Relief pitchers in the minors will have a tendency to drop down into categories like “The Watch List.” In no small part because teams will try to use the best arms as starters as long as it seems possible. Thus, the minor-league reliever will eventually face competition from not only his fellow bullpenners, but also from the starters who drop out of contention for the rotation.
That being said, being used in relief in the minors doesn’t necessarily exile a guy to the bullpen forever. Sometimes it’s all part of the development arc. And there are only so many rotation spots available.
Point being, there are a whole slew of potentially interesting arms who could someday pop up and be Danny Farquhar. The competition is heavy, but teams are also usually more willing to give longshot guys a chance in the bullpen (again, Farquhar), so we try to keep an eye on as many potentialities as possible.
So here’s the first pack of pen guys:
Aaron Brooks | 2014 age: 22 | RH
If the name seems familiar, well, there was an NFL quarterback awhile back with the same moniker. This is not the same guy.
This Brooks is a local kid taken in the 28th round in 2012 out of junior college. He’s made his mark with two straight years of 10+ K/9 performances. In 2012, had a remarkable 10 saves in just 18.0 IP. He wasn’t that efficient in 2013, as both his walk rate and HR rate jumped up, which kept him out of the Spec66.
But he’s flashing some interesting stuff in the low minors.
Matt Brazis | 2014 age: 24 | RH
|2012||22||2 Teams||2 Lgs||A-Rk||SEA||2||0||0.65||18||0||15||0||0||7||27.2||11||3||2||1||5||51||0.578||3.6||0.3||1.6||16.6||10.20|
Brazis made a mini-splash in 2012, when he came off an injury-riddled college career and crushed the low minors. I mean … 16.7 K/9 with essentially no walks, hits or runs.
That would be impossible to repeat even if it hadn’t earned him a trip to hitter-haven High Desert. Needless to say, he came back down to Earth.
But that makes two seasons in which we can’t really get a bead on the “true” Brazis. But since guys like Carson Smith have pitched well at High Desert, it’s not a total excuse. Brazis will move back up quickly if he shows more of his dominant 2012 form.
Dylan De Meyer | 2014 age: 21 | RH
How does a guy get on here with a 6.59 ERA and 1.64 WHIP? Well, looks can be deceiving.
De Meyer was victimized by a thousand cuts. Actually, it was 33 singles in 28.2 IP, for a .438 BABIP (batting average on balls in play). If you ignore his misfortune with singles … he was excellent: 30 strikeouts and just 6 walks. But you can’t completely ignore the singles, particularly since they were pretty high in 2012 as well.
Chances are he’ll always be the second-best guy named “Dylan” from South Africa. [Yes, the M’s have two of them (Dylan “Sharkie” Unsworth the other).] But the numbers show De Meyer has upside.
Isliexel Gonzalez | 2014 age: 23 | RH
|2013||22||2 Teams||2 Lgs||Rk||SEA||1||1||3.29||15||0||3||0||0||0||27.1||21||15||10||1||18||43||1.427||6.9||0.3||5.9||14.2||2.39|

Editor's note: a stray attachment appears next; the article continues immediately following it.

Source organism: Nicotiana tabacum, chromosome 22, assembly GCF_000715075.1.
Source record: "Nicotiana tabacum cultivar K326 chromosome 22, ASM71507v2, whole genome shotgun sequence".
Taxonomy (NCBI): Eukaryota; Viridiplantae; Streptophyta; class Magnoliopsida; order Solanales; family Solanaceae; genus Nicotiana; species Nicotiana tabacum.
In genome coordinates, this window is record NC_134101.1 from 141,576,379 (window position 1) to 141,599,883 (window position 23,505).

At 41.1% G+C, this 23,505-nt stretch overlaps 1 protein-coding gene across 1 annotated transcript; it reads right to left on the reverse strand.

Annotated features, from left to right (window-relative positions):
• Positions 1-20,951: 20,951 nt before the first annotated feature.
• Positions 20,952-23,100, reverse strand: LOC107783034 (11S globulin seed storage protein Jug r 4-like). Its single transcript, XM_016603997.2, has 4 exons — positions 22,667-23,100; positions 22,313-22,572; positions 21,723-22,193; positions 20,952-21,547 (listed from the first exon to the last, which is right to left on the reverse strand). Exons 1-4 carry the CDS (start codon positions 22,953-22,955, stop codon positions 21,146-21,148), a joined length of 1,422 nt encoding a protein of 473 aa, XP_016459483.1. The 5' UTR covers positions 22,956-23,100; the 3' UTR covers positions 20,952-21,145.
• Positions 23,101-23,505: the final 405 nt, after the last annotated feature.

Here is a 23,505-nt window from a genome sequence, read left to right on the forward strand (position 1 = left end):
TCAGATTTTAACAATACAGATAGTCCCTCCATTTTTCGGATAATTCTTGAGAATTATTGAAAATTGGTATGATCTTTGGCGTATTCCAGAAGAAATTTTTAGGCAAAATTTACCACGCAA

No, I’m not sure how to pronounce his first name, either.
As you can see, Gonzalez started pitching in his native Venezuela at 17, but it wasn’t until age 20 that he kind of got his act together. That earned him a ticket stateside, where he’s had two interesting, but very different, seasons. In 2012 he had a low ERA and WHIP with a nice but not sky-high strikeout rate. In 2013, the K-rate took a massive leap up (almost doubling to a dazzling 14.2 K/9), but the walks jumped up as well. If he can keep up striking out one of three batters, that inflated WHIP won’t matter much, but, since he’d never shown those kind of results in the past, we’ll have to see how things shake out.
Michaelangelo Guzman | 2014 age: 23 | LH
Ah, we can only imagine the puns if Guzman makes it to The Show. He’s painting the corners! He’s got a high ceiling! And that’s before you get to the Ninja Turtle possibilities.
Anyway, Michaelangelo is a stocky (6-foot-0, 235) lefty from California drafted in the 31st round. He didn’t paint too many corners (25 walks in 26.1 IP), but the K-rate is impressive (one of every three batters) and he didn’t give much up besides the walks (.047 ISO-against).
Most importantly, LH hitters went 3-for-28 facing him. One to watch.
Seon Gi Kim | 2014 age: 22 | RH
|2010||18||2 Teams||2 Lgs||Rk||SEA||6||2||4.90||14||7||0||0||0||0||64.1||77||37||35||3||13||78||1.399||10.8||0.4||1.8||10.9||6.00|
|2011||19||3 Teams||3 Lgs||Rk-A||SEA||2||4||4.53||19||6||2||0||0||2||57.2||61||37||29||2||29||49||1.561||9.5||0.3||4.5||7.6||1.69|
|2012||20||2 Teams||2 Lgs||A-A-||SEA||6||4||4.02||16||16||0||0||0||0||80.2||78||42||36||9||32||65||1.364||8.7||1.0||3.6||7.3||2.03|
Kim blasted onto the scene in 2010 with a very strong showing in the Arizona Rookie League (10.9 K/9; 1.8 BB/9). Since then he’s been considerably more erratic. He had one of the very best outings of 2012 (6.0 IP, 0 H, 0 R, 1 BB, 13 K), but couldn’t follow up with any consistent success.
In 2013, he was exclusively (other than one spot start) used out of the pen, but it was in High Desert, so the results weren’t too pretty.
The arm is there, but, so far, the performance hasn’t caught up yet. His countryman and frequent teammate Ji-Man Choi has left him in his dust. But you can’t rule out Kim putting it all together one day.
Part 2 to come.